The Ethiopian army has been killing, raping and torturing people in the western Gambella region since the end of 2003, Human Rights Watch says.
Thousands of people have fled Gambella since the December 2003 massacre
It says some 425 Anuak people were killed after an alleged ambush by Anuak gunmen on a government vehicle.
The army carried out the human rights violations under the guise of combating Anuak bandits, the organisation says.
Ethiopia's Information Minister Bereket Simon has rejected the claims, calling them a "blatant lie".
"We don't accept such recriminations. We don't believe this is a crime against humanity," Mr Simon told the BBC's Focus on Africa programme.
Government investigations had revealed that 65 people were killed in December 2003 in violence between local ethnic Anuaks and highlanders, in which the army had remained neutral, he said.
The HRW report says: "The prevailing climate of impunity that now exists in Gambella has allowed ENDF (Ethiopia National Defence Forces) soldiers to prey upon and terrorise the Anuak communities they patrol."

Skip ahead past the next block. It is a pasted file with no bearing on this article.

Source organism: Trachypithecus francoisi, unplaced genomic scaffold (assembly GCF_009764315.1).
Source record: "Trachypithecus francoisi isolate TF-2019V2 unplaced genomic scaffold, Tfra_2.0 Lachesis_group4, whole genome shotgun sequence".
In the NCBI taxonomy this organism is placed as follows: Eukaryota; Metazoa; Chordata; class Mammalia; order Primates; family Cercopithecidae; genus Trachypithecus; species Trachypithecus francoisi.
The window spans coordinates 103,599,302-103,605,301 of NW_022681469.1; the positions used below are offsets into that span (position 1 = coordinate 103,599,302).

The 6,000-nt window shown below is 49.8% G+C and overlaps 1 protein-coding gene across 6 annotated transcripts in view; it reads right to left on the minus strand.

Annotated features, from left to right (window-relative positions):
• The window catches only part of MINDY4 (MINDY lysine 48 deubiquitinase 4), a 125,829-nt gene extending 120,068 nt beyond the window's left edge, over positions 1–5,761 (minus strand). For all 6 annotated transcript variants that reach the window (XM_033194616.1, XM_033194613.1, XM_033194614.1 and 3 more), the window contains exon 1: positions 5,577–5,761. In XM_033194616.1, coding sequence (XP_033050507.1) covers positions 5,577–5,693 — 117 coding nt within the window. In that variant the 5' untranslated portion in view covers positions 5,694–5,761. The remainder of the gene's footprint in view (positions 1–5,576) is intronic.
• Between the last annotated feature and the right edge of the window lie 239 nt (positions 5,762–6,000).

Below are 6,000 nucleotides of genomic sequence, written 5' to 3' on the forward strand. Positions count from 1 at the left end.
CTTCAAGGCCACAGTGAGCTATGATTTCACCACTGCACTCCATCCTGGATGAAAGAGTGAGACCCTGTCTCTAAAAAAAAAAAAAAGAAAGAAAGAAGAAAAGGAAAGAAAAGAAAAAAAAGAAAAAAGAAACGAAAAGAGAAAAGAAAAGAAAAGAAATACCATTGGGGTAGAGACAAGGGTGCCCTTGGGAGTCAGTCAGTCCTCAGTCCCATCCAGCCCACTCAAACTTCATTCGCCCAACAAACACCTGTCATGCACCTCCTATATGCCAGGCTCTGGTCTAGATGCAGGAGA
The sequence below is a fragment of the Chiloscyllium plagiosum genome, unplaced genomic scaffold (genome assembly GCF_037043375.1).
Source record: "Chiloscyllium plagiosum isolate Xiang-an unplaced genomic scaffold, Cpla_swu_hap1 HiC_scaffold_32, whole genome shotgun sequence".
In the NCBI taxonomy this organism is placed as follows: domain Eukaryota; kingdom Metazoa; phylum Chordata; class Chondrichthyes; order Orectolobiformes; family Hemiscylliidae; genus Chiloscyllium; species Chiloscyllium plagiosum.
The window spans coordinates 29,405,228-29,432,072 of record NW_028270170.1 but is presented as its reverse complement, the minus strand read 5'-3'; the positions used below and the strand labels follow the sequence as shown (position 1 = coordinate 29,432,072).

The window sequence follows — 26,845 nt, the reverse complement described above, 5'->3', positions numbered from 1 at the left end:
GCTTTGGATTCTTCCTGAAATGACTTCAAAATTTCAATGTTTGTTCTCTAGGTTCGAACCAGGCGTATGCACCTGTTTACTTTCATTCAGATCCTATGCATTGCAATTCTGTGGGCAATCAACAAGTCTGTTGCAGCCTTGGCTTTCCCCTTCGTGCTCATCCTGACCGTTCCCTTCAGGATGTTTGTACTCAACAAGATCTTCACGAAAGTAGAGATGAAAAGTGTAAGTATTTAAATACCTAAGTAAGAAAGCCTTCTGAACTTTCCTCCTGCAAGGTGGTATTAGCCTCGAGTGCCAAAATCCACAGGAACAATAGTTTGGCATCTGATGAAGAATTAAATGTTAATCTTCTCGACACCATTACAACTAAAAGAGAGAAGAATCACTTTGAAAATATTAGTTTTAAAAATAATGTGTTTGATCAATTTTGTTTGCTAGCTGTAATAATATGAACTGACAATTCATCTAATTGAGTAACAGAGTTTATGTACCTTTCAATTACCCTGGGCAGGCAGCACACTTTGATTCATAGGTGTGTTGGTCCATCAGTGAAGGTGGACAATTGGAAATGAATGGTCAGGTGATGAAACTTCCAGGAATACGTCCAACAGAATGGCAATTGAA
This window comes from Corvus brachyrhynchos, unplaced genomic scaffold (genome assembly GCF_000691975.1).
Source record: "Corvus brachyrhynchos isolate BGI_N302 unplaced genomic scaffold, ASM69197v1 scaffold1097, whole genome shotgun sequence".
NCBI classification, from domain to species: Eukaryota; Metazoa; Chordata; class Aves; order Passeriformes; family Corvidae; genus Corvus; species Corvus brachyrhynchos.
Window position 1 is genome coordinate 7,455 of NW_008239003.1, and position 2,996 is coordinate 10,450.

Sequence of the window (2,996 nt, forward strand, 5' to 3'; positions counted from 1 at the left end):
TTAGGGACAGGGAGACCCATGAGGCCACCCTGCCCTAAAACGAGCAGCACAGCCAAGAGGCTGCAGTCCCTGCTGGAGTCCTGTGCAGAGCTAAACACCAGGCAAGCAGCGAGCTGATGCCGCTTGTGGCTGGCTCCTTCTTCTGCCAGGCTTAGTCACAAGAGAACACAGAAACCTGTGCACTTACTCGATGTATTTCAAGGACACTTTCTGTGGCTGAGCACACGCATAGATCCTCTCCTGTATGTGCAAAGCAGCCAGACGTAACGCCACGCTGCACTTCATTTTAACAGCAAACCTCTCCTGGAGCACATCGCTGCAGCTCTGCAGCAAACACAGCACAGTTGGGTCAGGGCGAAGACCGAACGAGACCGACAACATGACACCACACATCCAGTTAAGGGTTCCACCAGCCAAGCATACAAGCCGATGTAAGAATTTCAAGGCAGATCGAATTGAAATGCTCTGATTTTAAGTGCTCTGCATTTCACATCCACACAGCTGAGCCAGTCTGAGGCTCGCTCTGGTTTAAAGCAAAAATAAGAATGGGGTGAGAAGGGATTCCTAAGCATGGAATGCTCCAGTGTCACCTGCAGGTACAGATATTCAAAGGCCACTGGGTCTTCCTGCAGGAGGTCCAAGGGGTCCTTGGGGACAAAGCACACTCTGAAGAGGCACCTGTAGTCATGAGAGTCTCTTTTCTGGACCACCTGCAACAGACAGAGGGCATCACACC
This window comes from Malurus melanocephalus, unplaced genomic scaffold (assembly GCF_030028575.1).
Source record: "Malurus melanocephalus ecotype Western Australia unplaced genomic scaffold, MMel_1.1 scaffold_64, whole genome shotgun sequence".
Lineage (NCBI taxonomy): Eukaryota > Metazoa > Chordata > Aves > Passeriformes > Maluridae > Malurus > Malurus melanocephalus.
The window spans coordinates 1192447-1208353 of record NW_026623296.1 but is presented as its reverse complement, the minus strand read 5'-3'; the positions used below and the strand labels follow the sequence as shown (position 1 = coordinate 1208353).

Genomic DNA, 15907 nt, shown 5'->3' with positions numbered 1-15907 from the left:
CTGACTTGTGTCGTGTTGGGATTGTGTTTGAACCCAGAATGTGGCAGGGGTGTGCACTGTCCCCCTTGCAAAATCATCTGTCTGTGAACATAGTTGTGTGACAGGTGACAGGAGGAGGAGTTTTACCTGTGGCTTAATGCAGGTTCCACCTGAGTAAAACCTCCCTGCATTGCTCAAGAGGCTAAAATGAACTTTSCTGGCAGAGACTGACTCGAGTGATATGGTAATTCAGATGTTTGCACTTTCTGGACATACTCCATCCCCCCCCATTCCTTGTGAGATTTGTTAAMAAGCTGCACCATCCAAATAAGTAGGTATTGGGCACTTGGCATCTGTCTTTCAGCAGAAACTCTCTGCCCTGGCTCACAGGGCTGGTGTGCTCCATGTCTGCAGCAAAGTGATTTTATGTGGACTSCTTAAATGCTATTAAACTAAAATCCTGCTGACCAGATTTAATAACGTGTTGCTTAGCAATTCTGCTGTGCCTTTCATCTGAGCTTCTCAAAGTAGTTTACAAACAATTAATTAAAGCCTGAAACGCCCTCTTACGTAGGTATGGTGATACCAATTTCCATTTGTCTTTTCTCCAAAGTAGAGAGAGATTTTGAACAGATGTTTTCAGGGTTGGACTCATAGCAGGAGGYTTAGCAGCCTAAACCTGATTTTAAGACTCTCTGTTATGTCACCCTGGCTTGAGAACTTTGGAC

A three-day rampage followed the ambush in December 2003 in which local Anuak people were killed, raped and mobs burned down more than 400 houses.
Out of the 19 communities surveyed by HRW, entire villages were burned to the ground and thousands of Anuak fled their homes after the reprisal attacks.
"I saw people running. All of a sudden I saw and heard the government soldiers shooting," a young Anuak man told HRW about the first moments of the massacre.
"Because there were so many people running here and there we collided and I fell down. I started to see people who were fallen down dead and so I got up and started running again."
The 64-page report also quoted a person who saw soldiers tie an Anuak man's hands to his legs before running him over with a military truck.
HRW says the vast majority of the army are drawn from the same ethnic group as Gambella's highlander community.
Four hundred homes were destroyed in the violence
Gambella's former governor Okello Akuaye, who accused the soldiers of taking the highlanders' side during three days of ethnic fighting, has sought political asylum in Norway.
But Mr Simon said the army during this period had been "on a mission to stabilise the situation".
Government investigations had found six military officers were involved in the killings and they would be prosecuted, he said.
"Now they are in custody and are going to be charged for the killing and will face the court."
HRW has called for an independent investigation into the human rights violations in Gambella from December 2003 to the present.
The BBC's Mohammed Adow in Addis Ababa says insecurity in Gambella - one of Ethiopia's least developed regions - is often aggravated by competition for land.